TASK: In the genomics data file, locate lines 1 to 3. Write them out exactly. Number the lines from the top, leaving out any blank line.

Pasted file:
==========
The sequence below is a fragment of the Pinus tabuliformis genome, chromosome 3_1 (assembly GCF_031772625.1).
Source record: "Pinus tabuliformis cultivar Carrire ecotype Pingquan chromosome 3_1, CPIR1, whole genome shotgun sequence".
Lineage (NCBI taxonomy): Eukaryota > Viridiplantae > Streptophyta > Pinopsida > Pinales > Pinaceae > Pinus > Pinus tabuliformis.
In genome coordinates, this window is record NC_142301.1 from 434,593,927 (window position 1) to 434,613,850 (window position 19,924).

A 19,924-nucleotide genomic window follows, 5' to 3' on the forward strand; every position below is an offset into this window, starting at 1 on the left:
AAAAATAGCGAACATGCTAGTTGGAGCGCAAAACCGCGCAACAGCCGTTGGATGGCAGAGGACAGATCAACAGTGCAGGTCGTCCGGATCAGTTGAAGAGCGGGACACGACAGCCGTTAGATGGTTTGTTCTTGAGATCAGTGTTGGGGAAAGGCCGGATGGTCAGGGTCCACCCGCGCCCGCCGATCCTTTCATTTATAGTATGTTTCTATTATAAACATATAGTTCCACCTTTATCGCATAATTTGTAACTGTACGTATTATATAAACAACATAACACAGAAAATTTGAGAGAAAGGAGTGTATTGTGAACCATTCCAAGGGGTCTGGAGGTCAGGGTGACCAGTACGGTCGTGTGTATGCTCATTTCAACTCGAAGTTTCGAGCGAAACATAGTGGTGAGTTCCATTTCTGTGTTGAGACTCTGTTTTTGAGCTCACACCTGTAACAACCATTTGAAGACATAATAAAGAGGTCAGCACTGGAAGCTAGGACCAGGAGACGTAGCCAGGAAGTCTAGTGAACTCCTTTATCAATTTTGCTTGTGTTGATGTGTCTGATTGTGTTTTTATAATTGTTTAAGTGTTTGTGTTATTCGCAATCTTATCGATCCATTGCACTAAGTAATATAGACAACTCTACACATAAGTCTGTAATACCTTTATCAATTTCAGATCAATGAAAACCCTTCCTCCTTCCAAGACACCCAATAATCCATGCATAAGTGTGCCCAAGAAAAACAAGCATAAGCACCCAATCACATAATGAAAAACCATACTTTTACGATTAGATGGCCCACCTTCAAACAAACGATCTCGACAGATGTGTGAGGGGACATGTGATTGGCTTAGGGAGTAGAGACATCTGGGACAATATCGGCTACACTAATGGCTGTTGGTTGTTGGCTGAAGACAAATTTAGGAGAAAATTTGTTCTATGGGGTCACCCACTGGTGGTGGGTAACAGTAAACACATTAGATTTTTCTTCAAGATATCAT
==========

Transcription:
The sequence below is a fragment of the Pinus tabuliformis genome, chromosome 3_1 (assembly GCF_031772625.1).
Source record: "Pinus tabuliformis cultivar Carrire ecotype Pingquan chromosome 3_1, CPIR1, whole genome shotgun sequence".
Lineage (NCBI taxonomy): Eukaryota > Viridiplantae > Streptophyta > Pinopsida > Pinales > Pinaceae > Pinus > Pinus tabuliformis.